Jordan Peterson’s 12 Rules for Life: An Introduction

This article is an excerpt from the Shortform summary of "12 Rules for Life" by Jordan Peterson. Shortform has the world's best summaries of books you should be reading.

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What’s Jordan Peterson’s 12 Rules for Life about? What is the key message to take away from the book?

In 12 Rules for Life, Peterson argues that there’s a right and wrong way to conduct your life. He rejects the ambiguity of moral relativism—the idea that good and evil are subjective opinions and that every belief has its own truth. Moral relativism tolerates all ideas to avoid being “judgmental” and prevents adults from telling young people how to live. It also rejects thousands of years of development of virtue and how to live properly.

Keep reading for the key tenets and takeaways from Jordan Peterson’s 12 Rules for Life.

Jordan Peterson’s 12 Rules for Life

Most humans crave order and meaning in their existence, to deal with the terrifying uncertainty of the world. For much of history, this function was served by religion, with rules handed down by gods and supernatural surveillance of behavior. Despite differences in beliefs, all major religions drew on common themes, and the need for rules and order was universal. The ubiquity of this suggests something biological or evolutionary.

Jordan Peterson’s 12 Rules for Life asserts that the developed world is moving to greater secularism as a result of scientific explanations of the world’s uncertainty; critical thinking around religion and the logical impracticality of all religions being true at once; and moral relativism.

But take away religion, and a void remains. There is no scientific code of ethics that inherited the stabilizing role of religion. In the absence of clear rules and a moral compass, people are prone to nihilism, existential angst, and misery.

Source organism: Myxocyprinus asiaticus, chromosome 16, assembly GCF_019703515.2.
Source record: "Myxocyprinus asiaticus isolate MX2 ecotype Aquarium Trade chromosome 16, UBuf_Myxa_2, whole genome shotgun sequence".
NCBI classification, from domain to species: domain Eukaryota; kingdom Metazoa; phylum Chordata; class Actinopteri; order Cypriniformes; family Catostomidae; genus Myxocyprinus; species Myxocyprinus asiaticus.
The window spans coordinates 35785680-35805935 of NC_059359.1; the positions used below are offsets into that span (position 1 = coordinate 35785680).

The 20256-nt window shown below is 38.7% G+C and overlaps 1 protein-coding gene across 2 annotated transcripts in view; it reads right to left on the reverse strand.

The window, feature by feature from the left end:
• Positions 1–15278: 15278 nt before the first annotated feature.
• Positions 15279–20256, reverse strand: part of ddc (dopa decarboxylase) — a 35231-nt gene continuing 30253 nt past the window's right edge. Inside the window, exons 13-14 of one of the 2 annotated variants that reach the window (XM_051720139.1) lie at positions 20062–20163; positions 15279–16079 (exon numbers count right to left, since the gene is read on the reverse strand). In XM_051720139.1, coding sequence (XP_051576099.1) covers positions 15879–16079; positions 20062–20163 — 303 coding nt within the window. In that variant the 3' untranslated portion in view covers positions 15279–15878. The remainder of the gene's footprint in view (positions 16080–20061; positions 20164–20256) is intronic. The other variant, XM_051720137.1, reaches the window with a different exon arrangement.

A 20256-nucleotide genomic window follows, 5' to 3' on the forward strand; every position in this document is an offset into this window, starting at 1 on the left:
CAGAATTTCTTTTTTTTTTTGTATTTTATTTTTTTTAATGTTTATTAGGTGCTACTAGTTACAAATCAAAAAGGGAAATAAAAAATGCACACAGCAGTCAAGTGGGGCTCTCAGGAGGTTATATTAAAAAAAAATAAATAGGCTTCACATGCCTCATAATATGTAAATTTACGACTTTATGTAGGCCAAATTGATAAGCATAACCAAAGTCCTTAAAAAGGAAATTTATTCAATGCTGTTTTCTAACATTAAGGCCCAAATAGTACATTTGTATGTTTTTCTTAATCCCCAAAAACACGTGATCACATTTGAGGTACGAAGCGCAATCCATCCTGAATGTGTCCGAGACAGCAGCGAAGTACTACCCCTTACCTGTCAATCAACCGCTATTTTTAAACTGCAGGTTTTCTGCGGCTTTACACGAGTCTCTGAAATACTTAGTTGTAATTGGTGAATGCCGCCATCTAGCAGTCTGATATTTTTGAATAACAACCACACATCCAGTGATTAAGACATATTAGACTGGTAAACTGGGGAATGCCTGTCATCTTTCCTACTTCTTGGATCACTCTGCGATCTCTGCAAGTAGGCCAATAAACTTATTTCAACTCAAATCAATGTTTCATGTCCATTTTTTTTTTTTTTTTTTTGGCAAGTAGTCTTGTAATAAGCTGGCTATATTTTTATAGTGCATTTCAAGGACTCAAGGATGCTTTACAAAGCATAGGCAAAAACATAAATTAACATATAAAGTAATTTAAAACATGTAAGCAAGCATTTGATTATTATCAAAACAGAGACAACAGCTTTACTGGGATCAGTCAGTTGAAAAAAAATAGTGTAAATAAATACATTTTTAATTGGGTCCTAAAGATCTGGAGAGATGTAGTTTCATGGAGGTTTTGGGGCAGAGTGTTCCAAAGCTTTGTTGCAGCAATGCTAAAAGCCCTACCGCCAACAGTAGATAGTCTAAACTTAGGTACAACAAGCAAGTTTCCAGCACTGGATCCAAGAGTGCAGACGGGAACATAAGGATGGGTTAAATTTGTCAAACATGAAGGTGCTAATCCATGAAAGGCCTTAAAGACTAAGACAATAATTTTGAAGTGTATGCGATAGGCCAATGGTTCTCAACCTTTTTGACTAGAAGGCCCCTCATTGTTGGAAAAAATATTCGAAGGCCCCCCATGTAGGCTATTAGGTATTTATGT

In this vacuum of guidance on how to live, many are drawn to group-centered beliefs (like political or national allegiance) or ideologies instead, because it gives them identity, purpose, and a shared code of conduct. It simplifies the world. 

  • For decades Peterson was bewildered by the question of the Cold War—how could people risk world destruction for their belief systems? He questioned both the fervor of Americans and Communists.
  • He concluded that people adopt shared beliefs to avoid the negative emotions spurred by chaos. People are willing to fight to protect something that saves them from the existential terror of nihilism.

As a solution, Peterson focuses on individual responsibility. The central tenets are:

  • Take responsibility for your own life. Don’t worry about other problems—fix your own first. If everyone did this, many society-level problems would be solved.
  • Walk the line between order and chaos, where life is stable enough but also unpredictable enough to provoke personal growth. In other words, push yourself to the limit of your ability and challenge yourself.
  • Acknowledge that life is suffering. Your goal is to make progress to avoid suffering.